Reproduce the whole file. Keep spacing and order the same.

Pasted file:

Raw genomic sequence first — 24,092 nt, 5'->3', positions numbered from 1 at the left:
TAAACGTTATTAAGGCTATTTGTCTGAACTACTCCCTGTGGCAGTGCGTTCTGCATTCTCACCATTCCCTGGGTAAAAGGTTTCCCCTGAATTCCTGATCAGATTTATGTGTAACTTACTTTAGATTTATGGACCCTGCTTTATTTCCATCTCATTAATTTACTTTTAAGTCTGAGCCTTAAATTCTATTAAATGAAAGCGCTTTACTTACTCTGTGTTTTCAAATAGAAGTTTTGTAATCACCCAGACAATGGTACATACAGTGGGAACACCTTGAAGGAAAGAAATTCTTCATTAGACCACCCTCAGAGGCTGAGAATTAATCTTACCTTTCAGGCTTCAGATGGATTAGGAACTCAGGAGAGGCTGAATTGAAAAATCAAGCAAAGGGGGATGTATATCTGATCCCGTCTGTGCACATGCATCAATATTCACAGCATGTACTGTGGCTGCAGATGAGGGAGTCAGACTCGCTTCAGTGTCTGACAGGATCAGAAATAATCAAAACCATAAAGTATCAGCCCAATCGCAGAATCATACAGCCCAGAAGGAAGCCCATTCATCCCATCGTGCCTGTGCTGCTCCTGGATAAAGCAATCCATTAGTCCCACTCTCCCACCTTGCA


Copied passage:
Raw genomic sequence first — 24,092 nt, 5'->3', positions numbered from 1 at the left:
TAAACGTTATTAAGGCTATTTGTCTGAACTACTCCCTGTGGCAGTGCGTTCTGCATTCTCACCATTCCCTGGGTAAAAGGTTTCCCCTGAATTCCTGATCAGATTTATGTGTAACTTACTTTAGATTTATGGACCCTGCTTTATTTCCATCTCATTAATTTACTTTTAAGTCTGAGCCTTAAATTCTATTAAATGAAAGCGCTTTACTTACTCTGTGTTTTCAAATAGAAGTTTTGTAATCACCCAGACAATGGTACATACAGTGGGAACACCTTGAAGGAAAGAAATTCTTCATTAGACCACCCTCAGAGGCTGAGAATTAATCTTACCTTTCAGGCTTCAGATGGATTAGGAACTCAGGAGAGGCTGAATTGAAAAATCAAGCAAAGGGGGATGTATATCTGATCCCGTCTGTGCACATGCATCAATATTCACAGCATGTACTGTGGCTGCAGATGAGGGAGTCAGACTCGCTTCAGTGTCTGACAGGATCAGAAATAATCAAAACCATAAAGTATCAGCCCAATCGCAGAATCATACAGCCCAGAAGGAAGCCCATTCATCCCATCGTGCCTGTGCTGCTCCTGGATAAAGCAATCCATTAGTCCCACTCTCCCACCTTGCA